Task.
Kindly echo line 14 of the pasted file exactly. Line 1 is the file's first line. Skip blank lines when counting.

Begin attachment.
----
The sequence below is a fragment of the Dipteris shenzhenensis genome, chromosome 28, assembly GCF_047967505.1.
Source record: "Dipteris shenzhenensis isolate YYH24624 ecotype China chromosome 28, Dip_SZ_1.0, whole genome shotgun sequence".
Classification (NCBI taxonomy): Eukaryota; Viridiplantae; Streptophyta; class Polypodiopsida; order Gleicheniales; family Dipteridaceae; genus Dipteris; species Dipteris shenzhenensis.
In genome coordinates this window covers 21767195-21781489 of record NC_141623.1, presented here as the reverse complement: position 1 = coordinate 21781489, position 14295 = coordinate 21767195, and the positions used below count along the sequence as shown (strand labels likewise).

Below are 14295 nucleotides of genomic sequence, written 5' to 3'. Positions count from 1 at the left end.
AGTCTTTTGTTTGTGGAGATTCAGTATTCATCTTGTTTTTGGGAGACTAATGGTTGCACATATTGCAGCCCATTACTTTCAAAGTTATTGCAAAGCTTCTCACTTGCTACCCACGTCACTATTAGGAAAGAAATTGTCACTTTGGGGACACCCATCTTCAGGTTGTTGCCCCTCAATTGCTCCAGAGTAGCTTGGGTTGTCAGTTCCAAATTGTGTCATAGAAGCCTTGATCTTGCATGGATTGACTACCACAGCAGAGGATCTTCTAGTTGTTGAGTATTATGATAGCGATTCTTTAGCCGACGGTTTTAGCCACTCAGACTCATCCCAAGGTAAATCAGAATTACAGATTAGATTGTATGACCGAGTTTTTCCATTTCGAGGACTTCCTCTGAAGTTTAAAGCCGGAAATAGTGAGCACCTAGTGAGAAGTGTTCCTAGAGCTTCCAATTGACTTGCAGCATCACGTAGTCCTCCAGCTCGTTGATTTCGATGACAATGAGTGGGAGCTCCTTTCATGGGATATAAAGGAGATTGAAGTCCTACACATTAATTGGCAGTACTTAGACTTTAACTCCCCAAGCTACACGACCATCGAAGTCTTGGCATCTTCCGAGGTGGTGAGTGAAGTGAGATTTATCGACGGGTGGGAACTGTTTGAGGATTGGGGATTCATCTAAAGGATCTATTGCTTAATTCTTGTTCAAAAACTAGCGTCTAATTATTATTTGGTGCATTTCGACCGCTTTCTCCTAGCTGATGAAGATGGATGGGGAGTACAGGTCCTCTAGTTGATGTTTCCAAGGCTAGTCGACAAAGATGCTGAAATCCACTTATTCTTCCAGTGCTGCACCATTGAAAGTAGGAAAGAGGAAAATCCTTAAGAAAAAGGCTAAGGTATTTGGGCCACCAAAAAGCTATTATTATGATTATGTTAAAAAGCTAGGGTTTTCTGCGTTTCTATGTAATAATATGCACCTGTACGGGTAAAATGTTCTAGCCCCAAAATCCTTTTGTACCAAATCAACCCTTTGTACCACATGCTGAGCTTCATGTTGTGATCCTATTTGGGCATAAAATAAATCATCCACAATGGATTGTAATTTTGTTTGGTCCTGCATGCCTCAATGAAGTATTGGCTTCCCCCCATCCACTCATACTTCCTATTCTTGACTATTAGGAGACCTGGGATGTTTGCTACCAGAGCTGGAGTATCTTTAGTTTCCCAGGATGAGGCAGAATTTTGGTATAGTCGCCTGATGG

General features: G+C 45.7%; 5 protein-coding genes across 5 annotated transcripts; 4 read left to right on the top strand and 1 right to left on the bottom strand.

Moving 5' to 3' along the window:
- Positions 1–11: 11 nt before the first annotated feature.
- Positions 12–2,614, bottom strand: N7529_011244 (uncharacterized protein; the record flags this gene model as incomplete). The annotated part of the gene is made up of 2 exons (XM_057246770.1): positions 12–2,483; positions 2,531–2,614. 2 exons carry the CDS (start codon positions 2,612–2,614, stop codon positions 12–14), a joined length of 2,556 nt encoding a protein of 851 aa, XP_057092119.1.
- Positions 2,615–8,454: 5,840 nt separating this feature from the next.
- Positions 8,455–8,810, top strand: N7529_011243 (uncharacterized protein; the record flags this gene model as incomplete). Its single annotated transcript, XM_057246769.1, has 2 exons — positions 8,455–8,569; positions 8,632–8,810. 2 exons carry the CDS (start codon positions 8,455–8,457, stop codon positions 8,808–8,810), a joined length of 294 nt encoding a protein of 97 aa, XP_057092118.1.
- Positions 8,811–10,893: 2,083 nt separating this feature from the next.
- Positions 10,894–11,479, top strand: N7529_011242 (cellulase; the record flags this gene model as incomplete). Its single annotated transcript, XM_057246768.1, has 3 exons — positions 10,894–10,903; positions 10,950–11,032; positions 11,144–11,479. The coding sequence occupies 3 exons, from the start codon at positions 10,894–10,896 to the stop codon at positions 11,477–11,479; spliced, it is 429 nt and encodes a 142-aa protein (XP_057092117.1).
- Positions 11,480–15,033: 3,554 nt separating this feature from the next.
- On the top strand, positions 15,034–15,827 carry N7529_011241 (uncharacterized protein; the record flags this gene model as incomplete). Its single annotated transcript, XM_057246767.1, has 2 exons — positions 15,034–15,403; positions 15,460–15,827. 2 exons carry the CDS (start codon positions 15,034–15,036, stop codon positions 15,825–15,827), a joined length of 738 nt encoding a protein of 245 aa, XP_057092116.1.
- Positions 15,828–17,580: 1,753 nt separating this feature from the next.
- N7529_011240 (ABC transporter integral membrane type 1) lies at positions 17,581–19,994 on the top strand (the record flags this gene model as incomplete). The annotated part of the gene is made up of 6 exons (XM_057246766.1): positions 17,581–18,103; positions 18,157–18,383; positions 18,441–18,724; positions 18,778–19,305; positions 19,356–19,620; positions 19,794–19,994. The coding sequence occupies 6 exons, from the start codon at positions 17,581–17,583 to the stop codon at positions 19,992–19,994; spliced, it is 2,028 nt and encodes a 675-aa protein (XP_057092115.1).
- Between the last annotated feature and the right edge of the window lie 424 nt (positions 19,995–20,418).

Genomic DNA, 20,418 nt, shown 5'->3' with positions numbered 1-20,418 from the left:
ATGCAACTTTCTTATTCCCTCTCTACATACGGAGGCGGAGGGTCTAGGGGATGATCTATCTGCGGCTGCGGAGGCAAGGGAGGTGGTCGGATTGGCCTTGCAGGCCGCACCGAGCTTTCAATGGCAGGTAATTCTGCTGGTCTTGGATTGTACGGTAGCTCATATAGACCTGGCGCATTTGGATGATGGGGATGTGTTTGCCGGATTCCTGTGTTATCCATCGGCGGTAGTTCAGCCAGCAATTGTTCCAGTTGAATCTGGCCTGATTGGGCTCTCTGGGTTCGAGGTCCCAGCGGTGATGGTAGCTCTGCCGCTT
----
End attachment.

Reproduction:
- Positions 10,894–11,479, top strand: N7529_011242 (cellulase; the record flags this gene model as incomplete). Its single annotated transcript, XM_057246768.1, has 3 exons — positions 10,894–10,903; positions 10,950–11,032; positions 11,144–11,479. The coding sequence occupies 3 exons, from the start codon at positions 10,894–10,896 to the stop codon at positions 11,477–11,479; spliced, it is 429 nt and encodes a 142-aa protein (XP_057092117.1).